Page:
- Macquarie analysts now see four rate hikes coming from the US Federal Reserve this year instead of three, and bond yields pushing higher.
- Continuing strong job creation in the US will force the Fed’s hand, the analysts believe.
- This will put pressure on stock valuations.
Macquarie Bank has lifted its forecast for the number of interest rate hikes coming from the US Federal Reserve this year, and warned of higher US bond yields and a “challenging environment” for stocks.
Analysts David Doyle, Neil Shankar and Ric Deverell now expect the Fed to hike interest rates as much as eight times over the next two years on the back of stronger labour market conditions.
“We update our profile for the Fed Funds rate, raising our forecast to 4 hikes in 2018 and 3-4 hikes in 2019,” the trio wrote earlier this week.
“A steady decline in the unemployment rate, solid real GDP growth, and a firming inflation backdrop should keep the FOMC hiking once per quarter for the next two years.
“Underpinning our view change is that the payrolls deceleration has softened considerably with the annual revisions that were released in January’s report.”
Macquarie now sees average payrolls growth of 150,000 per month this year, and 125,000 per month in 2019, something that will act push US unemployment down to levels not seen in over half a century.
“Our analysis suggests that underlying labour force growth remains 70,000 per month, meaning that downward pressure on the unemployment rate should continue for longer,” Macquarie says.
“The unemployment rate should fall to 3.6% at end-17 and 3.3% at end-18.”
And with concerns about disinflation having ebbed substantially, Macquarie says this tightness in the US labour market — something that points to a further acceleration in wage pressures — will see the Fed not only continue to lift interest rates, but increase the pace of hikes considerably.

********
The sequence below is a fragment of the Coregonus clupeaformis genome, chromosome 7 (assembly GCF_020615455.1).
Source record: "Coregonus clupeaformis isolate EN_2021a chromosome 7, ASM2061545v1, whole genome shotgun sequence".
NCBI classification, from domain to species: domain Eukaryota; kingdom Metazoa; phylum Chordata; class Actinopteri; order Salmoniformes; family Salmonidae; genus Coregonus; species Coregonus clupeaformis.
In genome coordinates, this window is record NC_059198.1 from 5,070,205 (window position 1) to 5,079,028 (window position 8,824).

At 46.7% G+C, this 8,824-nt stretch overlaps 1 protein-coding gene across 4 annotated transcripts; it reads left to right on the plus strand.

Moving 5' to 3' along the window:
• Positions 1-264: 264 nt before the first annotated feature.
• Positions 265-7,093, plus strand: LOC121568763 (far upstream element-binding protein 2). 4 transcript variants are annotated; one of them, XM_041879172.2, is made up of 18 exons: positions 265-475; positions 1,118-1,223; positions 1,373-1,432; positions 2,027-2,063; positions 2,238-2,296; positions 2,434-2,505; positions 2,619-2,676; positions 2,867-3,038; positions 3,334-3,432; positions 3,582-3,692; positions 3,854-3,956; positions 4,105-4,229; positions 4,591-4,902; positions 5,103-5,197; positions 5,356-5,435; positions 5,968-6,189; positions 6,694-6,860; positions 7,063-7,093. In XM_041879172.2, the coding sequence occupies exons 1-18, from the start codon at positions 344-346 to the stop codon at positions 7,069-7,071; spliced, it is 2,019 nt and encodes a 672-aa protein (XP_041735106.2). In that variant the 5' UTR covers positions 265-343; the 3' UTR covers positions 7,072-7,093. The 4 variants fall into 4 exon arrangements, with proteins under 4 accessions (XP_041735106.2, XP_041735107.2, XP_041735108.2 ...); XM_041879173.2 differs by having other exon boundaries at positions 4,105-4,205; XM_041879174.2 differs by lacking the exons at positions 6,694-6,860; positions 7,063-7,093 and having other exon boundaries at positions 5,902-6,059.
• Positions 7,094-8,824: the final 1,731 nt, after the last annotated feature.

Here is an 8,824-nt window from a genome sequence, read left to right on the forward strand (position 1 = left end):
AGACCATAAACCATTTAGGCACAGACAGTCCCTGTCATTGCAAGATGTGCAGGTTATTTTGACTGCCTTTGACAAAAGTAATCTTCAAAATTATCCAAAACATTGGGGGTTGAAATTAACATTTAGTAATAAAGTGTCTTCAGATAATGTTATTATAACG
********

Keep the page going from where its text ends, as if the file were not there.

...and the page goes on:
“As the labour market tightens further and the unemployment rate continues its steady decline we believe that wage growth can move upwards to around 3.6%, a level that we believe will prove to be an equilibrium in this cycle,” the bank says.
“This dynamic should mean the FOMC is likely to continue to hike. And with concerns about low inflation diminishing, the threshold of financial market volatility required to skip a quarter is far higher than it was in recent years.”
Given the expectation that the Fed tightening cycle will accelerate this year and next, Macquarie says US 10-year bond yields will push significantly higher over the next two years.
“Our end-cycle forecast rises to 3.75%,” it say, noting this is a substantial revision on the 2.75% level it previously forecast.
“We anticipate that for the next three to six months, the 10-year yield will stabilise around 3.0% before it begins to move gradually higher through [the end of] 2019.”
Macquarie says the evolution in US wage pressures will be key to determining whether or not this happens.
“Over the last decade, the 10-year yield has largely tracked average hourly earnings growth. With unemployment falling further, average hourly earnings should pick up, adding to the upward pressure from rate hikes on the 10-year yield,” it says.
The reduction in the Fed’s balance sheet, along with an end to the ECB’s asset purchase program late this year, are other factors the bank says could place upward pressure on treasury yields.
So, in Maquarie’s opinion, wage and inflationary pressures will increase in the years ahead, as will the pace of rate hikes and lift in bond yields.
As we all witnessed first-hand last week, that’s a scenario that doesn’t usually mix well with stock valuations.
Macquarie says that’s unlikely to change, noting that “a rising 10-year is a valuation headwind for equities”.
“The shift in our outlook suggests a more volatile and challenging environment for equities,” it says, adding that “the period of multiple expansion is likely now in the rear-view mirror”.
In its opinion, things have the potential to get gnarly for stocks once 10-year yields bust convincingly above 3%, something the bank expects to occur by the end of this year.
“Our analysis of the equity risk premium suggests that should the 10-year move beyond the 3.0 to 3.2% range, it will create a valuation headwind,” it says.
“Our end-19 forecast of 3.75% implies a further 10% earnings multiple decline.”
While that would almost certainly act to lift volatility, Macquarie adds that stocks, in general, “may yet rise as earnings growth should exceed this”.
“In addition to favouring Financials, we believe the macro backdrop should be supportive of consumer discretionary,” it says.
While much of Macquarie’s focus is on the United States, as most investors are already acutely aware of, what happens in the US markets doesn’t usually just stay in US markets.
Interesting times ahead.